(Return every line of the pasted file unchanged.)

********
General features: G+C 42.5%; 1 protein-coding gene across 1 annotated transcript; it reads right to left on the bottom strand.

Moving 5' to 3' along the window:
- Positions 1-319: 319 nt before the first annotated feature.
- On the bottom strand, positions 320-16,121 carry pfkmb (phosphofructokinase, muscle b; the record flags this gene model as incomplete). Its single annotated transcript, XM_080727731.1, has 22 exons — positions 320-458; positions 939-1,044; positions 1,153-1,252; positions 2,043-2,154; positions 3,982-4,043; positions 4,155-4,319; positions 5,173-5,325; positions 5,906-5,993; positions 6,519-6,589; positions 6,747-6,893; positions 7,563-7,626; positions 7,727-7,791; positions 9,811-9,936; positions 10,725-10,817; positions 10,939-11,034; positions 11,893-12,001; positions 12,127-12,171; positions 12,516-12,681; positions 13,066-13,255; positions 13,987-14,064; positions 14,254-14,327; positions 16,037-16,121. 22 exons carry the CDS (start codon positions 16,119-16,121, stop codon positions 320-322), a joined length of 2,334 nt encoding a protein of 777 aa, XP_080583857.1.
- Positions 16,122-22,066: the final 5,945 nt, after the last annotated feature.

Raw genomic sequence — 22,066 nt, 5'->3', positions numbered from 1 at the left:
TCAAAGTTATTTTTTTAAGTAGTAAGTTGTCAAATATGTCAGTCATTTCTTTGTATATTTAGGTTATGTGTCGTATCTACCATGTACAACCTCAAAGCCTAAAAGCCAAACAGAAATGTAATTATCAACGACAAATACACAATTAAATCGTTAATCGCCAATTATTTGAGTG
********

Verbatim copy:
General features: G+C 42.5%; 1 protein-coding gene across 1 annotated transcript; it reads right to left on the bottom strand.

Moving 5' to 3' along the window:
- Positions 1-319: 319 nt before the first annotated feature.
- On the bottom strand, positions 320-16,121 carry pfkmb (phosphofructokinase, muscle b; the record flags this gene model as incomplete). Its single annotated transcript, XM_080727731.1, has 22 exons — positions 320-458; positions 939-1,044; positions 1,153-1,252; positions 2,043-2,154; positions 3,982-4,043; positions 4,155-4,319; positions 5,173-5,325; positions 5,906-5,993; positions 6,519-6,589; positions 6,747-6,893; positions 7,563-7,626; positions 7,727-7,791; positions 9,811-9,936; positions 10,725-10,817; positions 10,939-11,034; positions 11,893-12,001; positions 12,127-12,171; positions 12,516-12,681; positions 13,066-13,255; positions 13,987-14,064; positions 14,254-14,327; positions 16,037-16,121. 22 exons carry the CDS (start codon positions 16,119-16,121, stop codon positions 320-322), a joined length of 2,334 nt encoding a protein of 777 aa, XP_080583857.1.
- Positions 16,122-22,066: the final 5,945 nt, after the last annotated feature.

Raw genomic sequence — 22,066 nt, 5'->3', positions numbered from 1 at the left:
TCAAAGTTATTTTTTTAAGTAGTAAGTTGTCAAATATGTCAGTCATTTCTTTGTATATTTAGGTTATGTGTCGTATCTACCATGTACAACCTCAAAGCCTAAAAGCCAAACAGAAATGTAATTATCAACGACAAATACACAATTAAATCGTTAATCGCCAATTATTTGAGTG